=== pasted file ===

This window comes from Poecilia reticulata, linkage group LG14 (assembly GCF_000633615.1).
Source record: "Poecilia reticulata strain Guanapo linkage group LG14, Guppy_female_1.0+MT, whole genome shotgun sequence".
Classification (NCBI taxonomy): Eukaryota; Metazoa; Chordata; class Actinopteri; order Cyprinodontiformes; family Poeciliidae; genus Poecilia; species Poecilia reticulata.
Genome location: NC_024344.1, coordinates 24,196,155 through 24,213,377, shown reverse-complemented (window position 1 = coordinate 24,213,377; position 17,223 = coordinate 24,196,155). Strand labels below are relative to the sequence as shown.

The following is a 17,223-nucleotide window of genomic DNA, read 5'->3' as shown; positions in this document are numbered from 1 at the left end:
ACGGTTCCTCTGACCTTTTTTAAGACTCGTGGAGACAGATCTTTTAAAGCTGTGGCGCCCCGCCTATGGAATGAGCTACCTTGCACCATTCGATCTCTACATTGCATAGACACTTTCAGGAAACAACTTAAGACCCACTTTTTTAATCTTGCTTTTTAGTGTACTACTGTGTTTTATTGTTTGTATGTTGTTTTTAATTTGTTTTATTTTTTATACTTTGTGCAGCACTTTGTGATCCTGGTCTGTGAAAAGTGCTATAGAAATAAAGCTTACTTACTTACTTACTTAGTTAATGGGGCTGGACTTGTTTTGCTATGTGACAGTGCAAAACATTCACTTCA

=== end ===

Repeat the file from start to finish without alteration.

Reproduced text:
This window comes from Poecilia reticulata, linkage group LG14 (assembly GCF_000633615.1).
Source record: "Poecilia reticulata strain Guanapo linkage group LG14, Guppy_female_1.0+MT, whole genome shotgun sequence".
Classification (NCBI taxonomy): Eukaryota; Metazoa; Chordata; class Actinopteri; order Cyprinodontiformes; family Poeciliidae; genus Poecilia; species Poecilia reticulata.
Genome location: NC_024344.1, coordinates 24,196,155 through 24,213,377, shown reverse-complemented (window position 1 = coordinate 24,213,377; position 17,223 = coordinate 24,196,155). Strand labels below are relative to the sequence as shown.

The following is a 17,223-nucleotide window of genomic DNA, read 5'->3' as shown; positions in this document are numbered from 1 at the left end:
ACGGTTCCTCTGACCTTTTTTAAGACTCGTGGAGACAGATCTTTTAAAGCTGTGGCGCCCCGCCTATGGAATGAGCTACCTTGCACCATTCGATCTCTACATTGCATAGACACTTTCAGGAAACAACTTAAGACCCACTTTTTTAATCTTGCTTTTTAGTGTACTACTGTGTTTTATTGTTTGTATGTTGTTTTTAATTTGTTTTATTTTTTATACTTTGTGCAGCACTTTGTGATCCTGGTCTGTGAAAAGTGCTATAGAAATAAAGCTTACTTACTTACTTACTTAGTTAATGGGGCTGGACTTGTTTTGCTATGTGACAGTGCAAAACATTCACTTCA